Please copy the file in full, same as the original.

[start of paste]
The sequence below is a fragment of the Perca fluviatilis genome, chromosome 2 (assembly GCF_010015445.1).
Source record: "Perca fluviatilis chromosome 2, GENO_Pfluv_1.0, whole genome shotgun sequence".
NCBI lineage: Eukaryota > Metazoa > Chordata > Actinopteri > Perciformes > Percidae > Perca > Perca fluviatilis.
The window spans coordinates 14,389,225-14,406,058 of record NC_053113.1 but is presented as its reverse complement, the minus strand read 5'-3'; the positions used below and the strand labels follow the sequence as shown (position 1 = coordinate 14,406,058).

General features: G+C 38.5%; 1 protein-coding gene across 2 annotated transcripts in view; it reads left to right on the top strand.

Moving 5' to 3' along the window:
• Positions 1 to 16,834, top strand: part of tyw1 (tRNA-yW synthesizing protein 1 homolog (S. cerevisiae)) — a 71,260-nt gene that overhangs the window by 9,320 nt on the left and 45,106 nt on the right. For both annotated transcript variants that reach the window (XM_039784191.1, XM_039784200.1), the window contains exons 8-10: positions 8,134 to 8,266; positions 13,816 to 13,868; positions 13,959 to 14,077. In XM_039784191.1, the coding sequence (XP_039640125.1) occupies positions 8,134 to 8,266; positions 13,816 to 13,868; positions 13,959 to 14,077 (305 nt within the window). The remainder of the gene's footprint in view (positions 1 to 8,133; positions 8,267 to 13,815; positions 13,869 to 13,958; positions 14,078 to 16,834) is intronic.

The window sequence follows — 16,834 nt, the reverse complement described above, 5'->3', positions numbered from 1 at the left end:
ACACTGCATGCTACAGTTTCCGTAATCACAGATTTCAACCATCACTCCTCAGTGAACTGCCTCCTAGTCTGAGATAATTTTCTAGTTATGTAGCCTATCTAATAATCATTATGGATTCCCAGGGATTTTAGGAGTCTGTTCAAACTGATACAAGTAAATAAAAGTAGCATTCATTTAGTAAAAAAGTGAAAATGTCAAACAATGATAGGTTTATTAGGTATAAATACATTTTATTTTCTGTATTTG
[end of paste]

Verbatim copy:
The sequence below is a fragment of the Perca fluviatilis genome, chromosome 2 (assembly GCF_010015445.1).
Source record: "Perca fluviatilis chromosome 2, GENO_Pfluv_1.0, whole genome shotgun sequence".
NCBI lineage: Eukaryota > Metazoa > Chordata > Actinopteri > Perciformes > Percidae > Perca > Perca fluviatilis.
The window spans coordinates 14,389,225-14,406,058 of record NC_053113.1 but is presented as its reverse complement, the minus strand read 5'-3'; the positions used below and the strand labels follow the sequence as shown (position 1 = coordinate 14,406,058).

General features: G+C 38.5%; 1 protein-coding gene across 2 annotated transcripts in view; it reads left to right on the top strand.

Moving 5' to 3' along the window:
• Positions 1 to 16,834, top strand: part of tyw1 (tRNA-yW synthesizing protein 1 homolog (S. cerevisiae)) — a 71,260-nt gene that overhangs the window by 9,320 nt on the left and 45,106 nt on the right. For both annotated transcript variants that reach the window (XM_039784191.1, XM_039784200.1), the window contains exons 8-10: positions 8,134 to 8,266; positions 13,816 to 13,868; positions 13,959 to 14,077. In XM_039784191.1, the coding sequence (XP_039640125.1) occupies positions 8,134 to 8,266; positions 13,816 to 13,868; positions 13,959 to 14,077 (305 nt within the window). The remainder of the gene's footprint in view (positions 1 to 8,133; positions 8,267 to 13,815; positions 13,869 to 13,958; positions 14,078 to 16,834) is intronic.

The window sequence follows — 16,834 nt, the reverse complement described above, 5'->3', positions numbered from 1 at the left end:
ACACTGCATGCTACAGTTTCCGTAATCACAGATTTCAACCATCACTCCTCAGTGAACTGCCTCCTAGTCTGAGATAATTTTCTAGTTATGTAGCCTATCTAATAATCATTATGGATTCCCAGGGATTTTAGGAGTCTGTTCAAACTGATACAAGTAAATAAAAGTAGCATTCATTTAGTAAAAAAGTGAAAATGTCAAACAATGATAGGTTTATTAGGTATAAATACATTTTATTTTCTGTATTTG